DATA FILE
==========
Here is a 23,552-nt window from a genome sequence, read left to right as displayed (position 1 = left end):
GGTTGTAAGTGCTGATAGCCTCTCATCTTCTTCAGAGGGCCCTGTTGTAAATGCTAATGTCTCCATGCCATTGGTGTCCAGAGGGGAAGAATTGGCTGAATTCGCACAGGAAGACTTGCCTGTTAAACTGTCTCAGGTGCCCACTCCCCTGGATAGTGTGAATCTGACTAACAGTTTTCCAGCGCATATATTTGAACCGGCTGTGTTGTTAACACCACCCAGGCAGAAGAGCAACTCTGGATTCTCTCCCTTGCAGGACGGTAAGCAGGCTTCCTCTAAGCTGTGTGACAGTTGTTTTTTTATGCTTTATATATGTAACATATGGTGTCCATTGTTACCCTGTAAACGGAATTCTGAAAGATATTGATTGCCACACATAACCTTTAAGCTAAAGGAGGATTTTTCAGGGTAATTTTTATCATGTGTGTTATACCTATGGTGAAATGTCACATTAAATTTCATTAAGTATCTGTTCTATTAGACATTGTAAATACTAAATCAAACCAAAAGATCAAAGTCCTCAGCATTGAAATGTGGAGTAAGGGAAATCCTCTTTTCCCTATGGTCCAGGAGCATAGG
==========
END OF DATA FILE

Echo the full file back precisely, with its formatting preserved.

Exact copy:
Here is a 23,552-nt window from a genome sequence, read left to right as displayed (position 1 = left end):
GGTTGTAAGTGCTGATAGCCTCTCATCTTCTTCAGAGGGCCCTGTTGTAAATGCTAATGTCTCCATGCCATTGGTGTCCAGAGGGGAAGAATTGGCTGAATTCGCACAGGAAGACTTGCCTGTTAAACTGTCTCAGGTGCCCACTCCCCTGGATAGTGTGAATCTGACTAACAGTTTTCCAGCGCATATATTTGAACCGGCTGTGTTGTTAACACCACCCAGGCAGAAGAGCAACTCTGGATTCTCTCCCTTGCAGGACGGTAAGCAGGCTTCCTCTAAGCTGTGTGACAGTTGTTTTTTTATGCTTTATATATGTAACATATGGTGTCCATTGTTACCCTGTAAACGGAATTCTGAAAGATATTGATTGCCACACATAACCTTTAAGCTAAAGGAGGATTTTTCAGGGTAATTTTTATCATGTGTGTTATACCTATGGTGAAATGTCACATTAAATTTCATTAAGTATCTGTTCTATTAGACATTGTAAATACTAAATCAAACCAAAAGATCAAAGTCCTCAGCATTGAAATGTGGAGTAAGGGAAATCCTCTTTTCCCTATGGTCCAGGAGCATAGG